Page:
BATTLE CREEK, Mich. –
Ronald Hobbs was on his way to grab a bite to eat on Oct. 12 when he witnessed a serious traffic incident that would significantly alter his lunch plans.
Hobbs, a Defense Logistics Agency Disposition Services employee in Battle Creek, Michigan, was waiting at a red light when a car sped through instead of stopping. He watched as a blue sedan got sideswiped by the traffic violator, crashing it through a fence and down a 15-foot concrete embankment, where it landed in the Kalamazoo River.
Worried, he placed his car in park, turned his hazard lights on and sprinted to the broken fence.
“I went over to the ravine, but I didn’t see anything,” Hobbs said. “I turned to the left and I saw the car. It was already under the bridge because the current was really strong. I could see somebody moving inside the car. Somebody needed help, I just wanted to assist in any way possible.”
Knowing the individual was in danger, Hobbs rushed toward the floating car, jumping a fence and racing down the embankment so he could help the 65-year-old man trapped inside.
“My adrenaline was really kicking in,” he said. “I don’t even remember jumping over a fence and I probably couldn’t do that today.”
After chasing the car 400 meters along the concrete ravine, he finally reached the man, who was able to escape thanks to instructions from Hobbs and another helpful stranger.
The turbulent water was preventing the man from reaching safety.
“He was swimming, but he was moving backwards,” he recalled. “The water was too strong.”
Hobbs decided to run ahead so he could try and grab the man as he passed by. He remembered lying on the ground, waiting for the right moment to seize the victim and pull him to land.
“Half of my body was leaning in the water and the other half was on the cement, “ Hobbs said. “I was able to grab his arm and I pulled him out.”
Hobbs and the other rescuer helped the man to the top of the ravine where Battle Creek police officers and firefighters were waiting.
“While I was walking [back from the scene], a lot of police officers and firefighters were thanking us for helping them,” Hobbs said. “We all shook hands and parted ways.”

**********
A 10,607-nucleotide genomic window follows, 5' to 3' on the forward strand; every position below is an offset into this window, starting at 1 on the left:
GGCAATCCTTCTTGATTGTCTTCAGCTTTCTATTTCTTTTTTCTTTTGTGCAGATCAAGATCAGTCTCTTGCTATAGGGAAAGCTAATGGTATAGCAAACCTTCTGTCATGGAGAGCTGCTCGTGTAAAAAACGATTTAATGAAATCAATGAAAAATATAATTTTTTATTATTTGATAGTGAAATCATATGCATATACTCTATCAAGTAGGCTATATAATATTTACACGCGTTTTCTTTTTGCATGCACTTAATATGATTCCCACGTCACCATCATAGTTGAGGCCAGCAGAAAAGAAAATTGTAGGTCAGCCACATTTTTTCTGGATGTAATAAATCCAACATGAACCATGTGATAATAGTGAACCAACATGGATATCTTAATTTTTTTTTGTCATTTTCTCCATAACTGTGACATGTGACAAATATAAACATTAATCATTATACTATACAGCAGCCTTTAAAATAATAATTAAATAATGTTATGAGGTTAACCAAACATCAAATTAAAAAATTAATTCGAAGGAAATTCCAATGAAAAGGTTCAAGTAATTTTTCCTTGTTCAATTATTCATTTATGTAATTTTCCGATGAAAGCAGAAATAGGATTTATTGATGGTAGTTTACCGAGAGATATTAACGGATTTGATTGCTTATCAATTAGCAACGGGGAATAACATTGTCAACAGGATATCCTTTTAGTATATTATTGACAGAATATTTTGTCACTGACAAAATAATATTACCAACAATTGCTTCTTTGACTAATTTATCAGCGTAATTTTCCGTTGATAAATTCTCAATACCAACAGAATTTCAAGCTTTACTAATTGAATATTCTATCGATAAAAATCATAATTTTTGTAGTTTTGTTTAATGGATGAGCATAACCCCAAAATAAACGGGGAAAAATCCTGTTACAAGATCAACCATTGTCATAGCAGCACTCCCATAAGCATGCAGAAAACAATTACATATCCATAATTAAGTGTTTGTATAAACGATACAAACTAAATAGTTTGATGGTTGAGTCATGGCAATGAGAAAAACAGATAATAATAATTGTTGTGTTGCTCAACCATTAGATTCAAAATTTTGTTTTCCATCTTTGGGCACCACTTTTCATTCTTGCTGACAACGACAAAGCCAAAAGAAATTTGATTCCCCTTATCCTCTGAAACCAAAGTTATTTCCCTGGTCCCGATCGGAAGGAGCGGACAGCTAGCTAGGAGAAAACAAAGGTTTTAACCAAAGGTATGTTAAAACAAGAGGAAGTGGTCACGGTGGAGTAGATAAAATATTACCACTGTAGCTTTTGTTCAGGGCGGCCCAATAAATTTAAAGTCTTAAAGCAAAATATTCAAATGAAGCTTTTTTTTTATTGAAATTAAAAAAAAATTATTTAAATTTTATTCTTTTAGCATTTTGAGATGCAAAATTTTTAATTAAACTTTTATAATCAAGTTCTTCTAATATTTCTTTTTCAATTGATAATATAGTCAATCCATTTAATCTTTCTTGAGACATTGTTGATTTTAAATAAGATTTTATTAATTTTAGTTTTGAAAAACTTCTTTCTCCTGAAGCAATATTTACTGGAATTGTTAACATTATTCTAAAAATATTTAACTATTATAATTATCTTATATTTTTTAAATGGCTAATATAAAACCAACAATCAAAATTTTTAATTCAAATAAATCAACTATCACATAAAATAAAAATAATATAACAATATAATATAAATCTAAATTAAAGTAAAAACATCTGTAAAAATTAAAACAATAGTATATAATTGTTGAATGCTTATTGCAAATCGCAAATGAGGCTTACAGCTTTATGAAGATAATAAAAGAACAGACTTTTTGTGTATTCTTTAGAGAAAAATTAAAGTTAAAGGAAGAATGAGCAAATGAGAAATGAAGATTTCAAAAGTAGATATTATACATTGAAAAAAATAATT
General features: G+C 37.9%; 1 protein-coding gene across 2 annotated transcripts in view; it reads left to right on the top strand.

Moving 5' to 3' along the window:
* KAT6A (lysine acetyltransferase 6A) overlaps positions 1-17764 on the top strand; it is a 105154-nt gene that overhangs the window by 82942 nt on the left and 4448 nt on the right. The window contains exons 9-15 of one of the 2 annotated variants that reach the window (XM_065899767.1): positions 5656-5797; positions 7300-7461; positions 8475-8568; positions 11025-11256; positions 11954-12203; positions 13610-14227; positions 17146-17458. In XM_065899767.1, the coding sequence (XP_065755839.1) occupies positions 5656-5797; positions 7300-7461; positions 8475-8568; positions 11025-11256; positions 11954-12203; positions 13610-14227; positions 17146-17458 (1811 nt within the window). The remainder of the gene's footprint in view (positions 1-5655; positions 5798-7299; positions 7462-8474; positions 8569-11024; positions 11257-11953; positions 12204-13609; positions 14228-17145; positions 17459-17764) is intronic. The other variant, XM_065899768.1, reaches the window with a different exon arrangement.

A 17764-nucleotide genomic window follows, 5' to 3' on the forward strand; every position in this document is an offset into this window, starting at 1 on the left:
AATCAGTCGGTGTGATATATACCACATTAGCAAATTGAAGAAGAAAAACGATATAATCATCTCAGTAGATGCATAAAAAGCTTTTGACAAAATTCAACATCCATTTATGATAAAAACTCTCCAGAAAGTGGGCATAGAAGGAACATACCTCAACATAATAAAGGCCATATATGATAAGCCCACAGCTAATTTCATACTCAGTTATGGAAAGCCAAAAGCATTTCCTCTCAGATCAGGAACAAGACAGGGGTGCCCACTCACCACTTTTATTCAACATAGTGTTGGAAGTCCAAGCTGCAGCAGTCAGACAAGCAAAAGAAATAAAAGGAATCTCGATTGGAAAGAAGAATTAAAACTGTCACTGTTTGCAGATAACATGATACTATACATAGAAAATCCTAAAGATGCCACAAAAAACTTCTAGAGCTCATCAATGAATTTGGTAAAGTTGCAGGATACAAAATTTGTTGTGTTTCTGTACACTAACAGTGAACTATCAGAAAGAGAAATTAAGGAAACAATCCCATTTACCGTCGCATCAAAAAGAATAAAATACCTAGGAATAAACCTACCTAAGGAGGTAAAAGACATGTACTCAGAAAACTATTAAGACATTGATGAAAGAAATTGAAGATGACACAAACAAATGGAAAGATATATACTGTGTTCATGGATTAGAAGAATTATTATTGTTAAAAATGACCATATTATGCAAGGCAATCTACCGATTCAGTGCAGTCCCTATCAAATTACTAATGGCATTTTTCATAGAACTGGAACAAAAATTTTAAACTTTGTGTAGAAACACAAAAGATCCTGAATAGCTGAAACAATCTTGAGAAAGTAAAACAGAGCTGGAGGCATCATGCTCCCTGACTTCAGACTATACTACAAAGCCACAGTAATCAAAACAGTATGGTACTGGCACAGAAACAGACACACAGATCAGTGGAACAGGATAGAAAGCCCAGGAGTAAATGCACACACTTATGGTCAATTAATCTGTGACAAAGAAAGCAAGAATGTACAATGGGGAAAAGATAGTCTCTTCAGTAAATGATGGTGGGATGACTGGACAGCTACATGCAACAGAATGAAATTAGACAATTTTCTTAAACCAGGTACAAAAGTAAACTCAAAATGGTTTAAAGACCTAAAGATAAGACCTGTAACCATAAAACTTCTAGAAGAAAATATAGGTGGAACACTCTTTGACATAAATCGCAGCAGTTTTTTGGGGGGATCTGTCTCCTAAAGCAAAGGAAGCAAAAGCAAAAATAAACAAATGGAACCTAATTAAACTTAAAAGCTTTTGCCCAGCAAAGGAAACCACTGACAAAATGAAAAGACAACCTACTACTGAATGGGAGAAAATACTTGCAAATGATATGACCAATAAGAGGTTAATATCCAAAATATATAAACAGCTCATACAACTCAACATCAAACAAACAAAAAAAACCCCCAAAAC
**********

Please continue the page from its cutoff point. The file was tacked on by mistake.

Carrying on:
The rescue lasted approximately 15 minutes from start to finish.
“[When this happened] I was out getting something to eat and after that I wasn’t even hungry anymore,” he said. “I just wanted to go home after that.”
Still processing what transpired during lunch, Hobbs called his supervisor Erik Rundquist to notify him.
“He kind of went [on] in a nonchalant way of telling me what happened, and I was like ‘wait a minute Ron, you’re a hero,’” Rundquist said.
Both Rundquist and Hobbs retired from the military after serving 20 years each. Rundquist, a contract specialist responsible for the Pacific region at DLA Disposition Services, said, “when you wear the uniform, you are there to serve. They teach you to respond to situations, and his training kicked in… He responded and not everybody does that.”
Originally from Detroit, Michigan, Hobbs moved back to his home state after retirement in 2011 and began working with DLA Disposition Services in August of 2020.
According to the Battle Creek Enquirer, no one was hurt in the crash and both drivers were checked at the scene by local paramedics. The car was recovered from the water later that day. The driver who ran the red light was issued a ticket for disregarding a traffic signal causing an accident.